Intelligent radio nodes keep track of medical supplies

Posted by Emma Woollacott

German researchers have developed intelligent radio nodes for keeping track of blood bags which, unlike RFID tags, do not interfere with hospital medical devices.

Intelligent radio nodes keep track of medical suppliesIf blood bags kept on standby aren't needed, they can only be reused if they have been kept cold continuously. The new radio nodes will constantly monitor the temperature to ensure that most of these blood supplies can be reused.

They should also help improve safety, as radio nodes attached to the blood bags and to a patient wristband can exchange information. If the donor blood doesn't match that of the patient, a warning signal sounds and a red light comes on.

The radio nodes were developed by researchers at the Fraunhofer Institute for Integrated Circuits IIS and the Fraunhofer Working Group SCS.

"In contrast to tags that use RFID – radio frequency identification – we do not expect intelligent radio nodes to interfere with hospital medical devices," explains Jürgen Hupp, head of communication networks department at IIS. "While the transmit power required for RFID tag reading can be as much as two watts, radio nodes only transmit in the milliwatt range."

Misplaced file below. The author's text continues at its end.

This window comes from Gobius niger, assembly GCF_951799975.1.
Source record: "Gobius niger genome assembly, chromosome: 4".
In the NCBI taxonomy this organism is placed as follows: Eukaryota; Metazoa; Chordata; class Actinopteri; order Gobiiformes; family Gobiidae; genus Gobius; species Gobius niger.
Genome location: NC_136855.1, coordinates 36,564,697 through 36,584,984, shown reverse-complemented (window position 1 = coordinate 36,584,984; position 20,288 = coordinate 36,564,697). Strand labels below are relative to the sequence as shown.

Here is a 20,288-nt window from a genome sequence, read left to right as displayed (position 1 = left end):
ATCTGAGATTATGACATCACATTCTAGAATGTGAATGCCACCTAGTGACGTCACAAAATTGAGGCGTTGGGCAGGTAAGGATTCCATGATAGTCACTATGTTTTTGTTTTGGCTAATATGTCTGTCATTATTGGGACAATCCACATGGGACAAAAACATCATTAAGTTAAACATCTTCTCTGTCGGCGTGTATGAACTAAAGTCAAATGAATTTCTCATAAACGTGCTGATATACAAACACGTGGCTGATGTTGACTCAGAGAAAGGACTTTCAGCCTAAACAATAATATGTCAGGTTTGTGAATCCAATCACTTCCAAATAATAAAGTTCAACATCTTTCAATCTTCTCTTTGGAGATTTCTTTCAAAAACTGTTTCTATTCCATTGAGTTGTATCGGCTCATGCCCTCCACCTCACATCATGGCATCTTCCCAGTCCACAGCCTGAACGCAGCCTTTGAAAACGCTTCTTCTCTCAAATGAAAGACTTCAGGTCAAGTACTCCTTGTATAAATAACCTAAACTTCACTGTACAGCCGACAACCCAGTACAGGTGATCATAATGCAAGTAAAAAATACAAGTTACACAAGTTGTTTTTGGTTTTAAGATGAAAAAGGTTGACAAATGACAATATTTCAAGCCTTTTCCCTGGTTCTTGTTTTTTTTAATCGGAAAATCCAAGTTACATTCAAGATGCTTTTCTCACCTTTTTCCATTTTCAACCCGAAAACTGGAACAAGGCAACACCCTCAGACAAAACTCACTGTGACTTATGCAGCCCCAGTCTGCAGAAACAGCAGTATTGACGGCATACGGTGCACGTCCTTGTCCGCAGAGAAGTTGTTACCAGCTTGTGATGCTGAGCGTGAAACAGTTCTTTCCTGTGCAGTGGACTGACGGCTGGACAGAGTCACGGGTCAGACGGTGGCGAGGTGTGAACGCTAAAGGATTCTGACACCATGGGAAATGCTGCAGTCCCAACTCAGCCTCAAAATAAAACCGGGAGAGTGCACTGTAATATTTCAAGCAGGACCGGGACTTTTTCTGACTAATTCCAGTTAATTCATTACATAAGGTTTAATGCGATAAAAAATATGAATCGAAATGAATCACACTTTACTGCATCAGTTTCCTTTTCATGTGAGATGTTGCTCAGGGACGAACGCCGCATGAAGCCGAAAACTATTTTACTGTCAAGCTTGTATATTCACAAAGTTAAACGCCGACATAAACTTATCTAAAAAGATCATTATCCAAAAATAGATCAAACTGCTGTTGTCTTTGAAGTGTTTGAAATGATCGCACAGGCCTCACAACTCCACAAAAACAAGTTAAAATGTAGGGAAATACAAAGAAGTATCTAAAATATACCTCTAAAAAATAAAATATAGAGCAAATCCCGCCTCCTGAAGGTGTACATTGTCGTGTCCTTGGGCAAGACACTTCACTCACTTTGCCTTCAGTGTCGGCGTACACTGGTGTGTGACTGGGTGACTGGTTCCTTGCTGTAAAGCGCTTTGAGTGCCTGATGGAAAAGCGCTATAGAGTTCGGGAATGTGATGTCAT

This is because RFID tags only consist of a memory chip and antenna. To read an RFID tag, it must first be activated by the reader. In contrast, an intelligent radio node is an active radio system that is battery-powered and has its own processing unit, so they can continuously gather information and trigger actions.

The system is built upon a basic platform which the researchers can tailor to different applications. Another example involves using radio nodes to optimize the management of medical devices in hospitals, keeping track of devices such as syringe pumps and cardiac monitors.

"Hospitals can get by with fewer devices, eliminate unnecessary time-wasting and cut costs," says Dr Alexander Pflaum, department head at SCS.

A six-month test phase is set to begin at Erlangen University Hospital in January 2010, and the Opal Health system could be ready for use in around two years.